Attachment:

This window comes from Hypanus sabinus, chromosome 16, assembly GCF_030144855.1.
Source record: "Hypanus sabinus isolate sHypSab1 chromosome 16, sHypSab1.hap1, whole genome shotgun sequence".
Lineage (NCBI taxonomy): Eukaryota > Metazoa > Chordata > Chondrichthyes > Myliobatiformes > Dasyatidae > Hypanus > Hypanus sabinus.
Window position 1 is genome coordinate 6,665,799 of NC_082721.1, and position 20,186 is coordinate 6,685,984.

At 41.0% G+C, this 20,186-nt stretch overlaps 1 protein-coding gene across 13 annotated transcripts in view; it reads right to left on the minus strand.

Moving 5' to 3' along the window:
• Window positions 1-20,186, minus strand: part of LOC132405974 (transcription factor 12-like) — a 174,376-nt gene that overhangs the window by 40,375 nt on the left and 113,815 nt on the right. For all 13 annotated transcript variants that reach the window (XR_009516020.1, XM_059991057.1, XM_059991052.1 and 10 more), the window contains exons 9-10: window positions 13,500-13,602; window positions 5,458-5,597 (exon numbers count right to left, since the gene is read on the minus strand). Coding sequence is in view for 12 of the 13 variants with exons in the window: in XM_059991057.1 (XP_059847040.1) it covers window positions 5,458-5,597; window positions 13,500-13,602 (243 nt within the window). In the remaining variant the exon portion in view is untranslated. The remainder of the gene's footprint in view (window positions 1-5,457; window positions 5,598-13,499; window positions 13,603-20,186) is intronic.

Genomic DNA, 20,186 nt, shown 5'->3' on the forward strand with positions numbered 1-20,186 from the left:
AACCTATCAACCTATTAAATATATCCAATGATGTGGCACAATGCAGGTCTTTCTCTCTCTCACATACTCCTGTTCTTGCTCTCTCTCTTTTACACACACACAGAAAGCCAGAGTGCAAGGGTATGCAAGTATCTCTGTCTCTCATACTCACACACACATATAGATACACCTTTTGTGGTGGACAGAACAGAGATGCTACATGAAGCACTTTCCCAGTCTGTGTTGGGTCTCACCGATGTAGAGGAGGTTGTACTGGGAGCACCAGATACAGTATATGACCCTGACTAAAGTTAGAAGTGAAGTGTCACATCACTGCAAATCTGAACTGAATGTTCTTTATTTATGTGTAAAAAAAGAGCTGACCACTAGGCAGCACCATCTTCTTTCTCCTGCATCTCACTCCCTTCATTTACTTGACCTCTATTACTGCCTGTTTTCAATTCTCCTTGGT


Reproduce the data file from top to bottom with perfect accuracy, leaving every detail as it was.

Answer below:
This window comes from Hypanus sabinus, chromosome 16, assembly GCF_030144855.1.
Source record: "Hypanus sabinus isolate sHypSab1 chromosome 16, sHypSab1.hap1, whole genome shotgun sequence".
Lineage (NCBI taxonomy): Eukaryota > Metazoa > Chordata > Chondrichthyes > Myliobatiformes > Dasyatidae > Hypanus > Hypanus sabinus.
Window position 1 is genome coordinate 6,665,799 of NC_082721.1, and position 20,186 is coordinate 6,685,984.

At 41.0% G+C, this 20,186-nt stretch overlaps 1 protein-coding gene across 13 annotated transcripts in view; it reads right to left on the minus strand.

Moving 5' to 3' along the window:
• Window positions 1-20,186, minus strand: part of LOC132405974 (transcription factor 12-like) — a 174,376-nt gene that overhangs the window by 40,375 nt on the left and 113,815 nt on the right. For all 13 annotated transcript variants that reach the window (XR_009516020.1, XM_059991057.1, XM_059991052.1 and 10 more), the window contains exons 9-10: window positions 13,500-13,602; window positions 5,458-5,597 (exon numbers count right to left, since the gene is read on the minus strand). Coding sequence is in view for 12 of the 13 variants with exons in the window: in XM_059991057.1 (XP_059847040.1) it covers window positions 5,458-5,597; window positions 13,500-13,602 (243 nt within the window). In the remaining variant the exon portion in view is untranslated. The remainder of the gene's footprint in view (window positions 1-5,457; window positions 5,598-13,499; window positions 13,603-20,186) is intronic.

Genomic DNA, 20,186 nt, shown 5'->3' on the forward strand with positions numbered 1-20,186 from the left:
AACCTATCAACCTATTAAATATATCCAATGATGTGGCACAATGCAGGTCTTTCTCTCTCTCACATACTCCTGTTCTTGCTCTCTCTCTTTTACACACACACAGAAAGCCAGAGTGCAAGGGTATGCAAGTATCTCTGTCTCTCATACTCACACACACATATAGATACACCTTTTGTGGTGGACAGAACAGAGATGCTACATGAAGCACTTTCCCAGTCTGTGTTGGGTCTCACCGATGTAGAGGAGGTTGTACTGGGAGCACCAGATACAGTATATGACCCTGACTAAAGTTAGAAGTGAAGTGTCACATCACTGCAAATCTGAACTGAATGTTCTTTATTTATGTGTAAAAAAAGAGCTGACCACTAGGCAGCACCATCTTCTTTCTCCTGCATCTCACTCCCTTCATTTACTTGACCTCTATTACTGCCTGTTTTCAATTCTCCTTGGT